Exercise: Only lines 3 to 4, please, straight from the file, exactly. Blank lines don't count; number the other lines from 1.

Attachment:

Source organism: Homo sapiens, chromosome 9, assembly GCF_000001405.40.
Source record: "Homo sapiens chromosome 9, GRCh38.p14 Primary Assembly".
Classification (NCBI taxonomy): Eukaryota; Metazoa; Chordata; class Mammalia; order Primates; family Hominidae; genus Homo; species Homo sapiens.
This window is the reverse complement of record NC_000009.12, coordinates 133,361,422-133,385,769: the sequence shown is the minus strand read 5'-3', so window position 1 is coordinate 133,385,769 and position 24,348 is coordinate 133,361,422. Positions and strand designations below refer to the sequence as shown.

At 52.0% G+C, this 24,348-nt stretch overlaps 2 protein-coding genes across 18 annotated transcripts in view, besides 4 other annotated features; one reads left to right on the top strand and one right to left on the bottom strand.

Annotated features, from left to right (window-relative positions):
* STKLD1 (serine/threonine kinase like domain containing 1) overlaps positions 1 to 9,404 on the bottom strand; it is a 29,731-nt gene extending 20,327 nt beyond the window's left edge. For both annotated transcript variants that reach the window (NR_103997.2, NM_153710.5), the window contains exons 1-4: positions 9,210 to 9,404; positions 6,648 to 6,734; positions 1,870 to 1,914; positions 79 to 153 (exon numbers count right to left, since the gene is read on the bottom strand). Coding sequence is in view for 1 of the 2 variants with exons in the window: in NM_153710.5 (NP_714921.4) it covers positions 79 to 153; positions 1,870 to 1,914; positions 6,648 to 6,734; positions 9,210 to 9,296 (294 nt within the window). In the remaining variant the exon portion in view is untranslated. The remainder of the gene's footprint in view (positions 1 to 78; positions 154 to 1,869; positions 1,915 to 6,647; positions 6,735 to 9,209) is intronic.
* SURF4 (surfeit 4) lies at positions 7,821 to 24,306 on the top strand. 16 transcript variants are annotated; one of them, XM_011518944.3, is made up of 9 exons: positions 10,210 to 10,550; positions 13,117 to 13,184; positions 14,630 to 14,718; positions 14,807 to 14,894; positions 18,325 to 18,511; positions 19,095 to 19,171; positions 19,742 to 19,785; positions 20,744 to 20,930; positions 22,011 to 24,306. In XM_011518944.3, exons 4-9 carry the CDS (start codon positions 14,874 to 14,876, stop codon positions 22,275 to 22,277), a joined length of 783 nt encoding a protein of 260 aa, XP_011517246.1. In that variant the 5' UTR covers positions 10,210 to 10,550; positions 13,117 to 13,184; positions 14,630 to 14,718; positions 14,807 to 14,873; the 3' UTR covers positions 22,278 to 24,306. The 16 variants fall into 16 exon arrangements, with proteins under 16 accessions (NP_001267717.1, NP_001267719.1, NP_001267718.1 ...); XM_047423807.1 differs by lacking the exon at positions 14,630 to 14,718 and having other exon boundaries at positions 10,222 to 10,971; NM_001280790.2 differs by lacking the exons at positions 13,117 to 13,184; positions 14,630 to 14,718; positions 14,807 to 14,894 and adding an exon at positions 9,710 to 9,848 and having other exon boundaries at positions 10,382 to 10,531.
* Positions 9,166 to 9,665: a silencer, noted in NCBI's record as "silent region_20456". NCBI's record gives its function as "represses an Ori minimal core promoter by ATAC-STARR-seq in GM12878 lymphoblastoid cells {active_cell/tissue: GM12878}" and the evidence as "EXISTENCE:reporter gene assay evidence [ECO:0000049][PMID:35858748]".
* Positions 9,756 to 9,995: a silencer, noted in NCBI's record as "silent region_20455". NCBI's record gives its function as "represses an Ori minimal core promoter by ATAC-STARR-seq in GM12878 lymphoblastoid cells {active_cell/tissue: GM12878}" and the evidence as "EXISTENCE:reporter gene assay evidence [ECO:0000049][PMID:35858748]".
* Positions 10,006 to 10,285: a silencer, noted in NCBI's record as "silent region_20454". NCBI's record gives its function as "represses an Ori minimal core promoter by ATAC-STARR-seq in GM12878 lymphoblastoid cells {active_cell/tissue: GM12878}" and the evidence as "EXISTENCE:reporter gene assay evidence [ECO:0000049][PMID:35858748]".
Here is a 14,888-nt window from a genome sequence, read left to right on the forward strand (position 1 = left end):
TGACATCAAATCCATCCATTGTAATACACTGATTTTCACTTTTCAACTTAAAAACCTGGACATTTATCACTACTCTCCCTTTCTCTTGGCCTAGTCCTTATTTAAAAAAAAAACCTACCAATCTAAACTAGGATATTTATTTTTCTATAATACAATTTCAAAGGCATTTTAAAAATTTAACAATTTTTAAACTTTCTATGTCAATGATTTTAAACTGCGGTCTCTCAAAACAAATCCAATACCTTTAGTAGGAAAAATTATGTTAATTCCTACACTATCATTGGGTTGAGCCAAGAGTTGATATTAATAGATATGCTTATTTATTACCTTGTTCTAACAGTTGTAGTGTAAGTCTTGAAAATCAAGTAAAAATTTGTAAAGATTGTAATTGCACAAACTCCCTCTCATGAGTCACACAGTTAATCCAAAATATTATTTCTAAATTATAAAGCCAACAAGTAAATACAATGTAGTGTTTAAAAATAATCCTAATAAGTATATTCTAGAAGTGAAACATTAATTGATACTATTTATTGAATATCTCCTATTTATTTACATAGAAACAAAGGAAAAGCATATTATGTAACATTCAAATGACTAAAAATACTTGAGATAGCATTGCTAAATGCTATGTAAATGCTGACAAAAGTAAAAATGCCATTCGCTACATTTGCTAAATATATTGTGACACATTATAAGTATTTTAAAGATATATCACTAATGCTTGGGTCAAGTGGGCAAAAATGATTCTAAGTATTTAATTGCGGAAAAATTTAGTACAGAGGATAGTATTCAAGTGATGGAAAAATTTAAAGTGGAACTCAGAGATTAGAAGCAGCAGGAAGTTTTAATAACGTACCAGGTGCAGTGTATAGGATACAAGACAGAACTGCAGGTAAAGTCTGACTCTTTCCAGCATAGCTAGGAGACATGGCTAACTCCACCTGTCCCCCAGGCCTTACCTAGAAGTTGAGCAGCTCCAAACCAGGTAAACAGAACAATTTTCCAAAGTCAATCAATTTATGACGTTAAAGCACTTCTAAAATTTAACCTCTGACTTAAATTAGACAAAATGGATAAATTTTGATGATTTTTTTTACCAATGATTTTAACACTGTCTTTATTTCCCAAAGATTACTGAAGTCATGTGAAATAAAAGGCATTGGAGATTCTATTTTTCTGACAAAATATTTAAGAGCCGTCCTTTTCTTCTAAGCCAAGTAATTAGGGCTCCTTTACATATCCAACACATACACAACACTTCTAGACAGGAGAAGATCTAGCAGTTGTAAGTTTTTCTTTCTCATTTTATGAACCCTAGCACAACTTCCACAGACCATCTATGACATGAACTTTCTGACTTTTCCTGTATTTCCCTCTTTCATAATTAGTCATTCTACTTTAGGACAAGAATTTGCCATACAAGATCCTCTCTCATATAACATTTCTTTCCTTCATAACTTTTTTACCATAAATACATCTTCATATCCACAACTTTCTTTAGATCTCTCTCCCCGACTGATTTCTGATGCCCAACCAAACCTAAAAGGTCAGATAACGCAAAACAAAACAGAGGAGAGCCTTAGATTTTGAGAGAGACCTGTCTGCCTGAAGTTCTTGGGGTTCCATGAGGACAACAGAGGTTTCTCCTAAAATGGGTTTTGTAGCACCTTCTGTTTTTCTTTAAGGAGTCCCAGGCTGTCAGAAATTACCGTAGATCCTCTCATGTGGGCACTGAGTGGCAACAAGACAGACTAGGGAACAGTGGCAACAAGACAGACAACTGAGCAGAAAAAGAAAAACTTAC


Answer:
Classification (NCBI taxonomy): Eukaryota; Metazoa; Chordata; class Mammalia; order Primates; family Hominidae; genus Homo; species Homo sapiens.
This window is the reverse complement of record NC_000009.12, coordinates 133,361,422-133,385,769: the sequence shown is the minus strand read 5'-3', so window position 1 is coordinate 133,385,769 and position 24,348 is coordinate 133,361,422. Positions and strand designations below refer to the sequence as shown.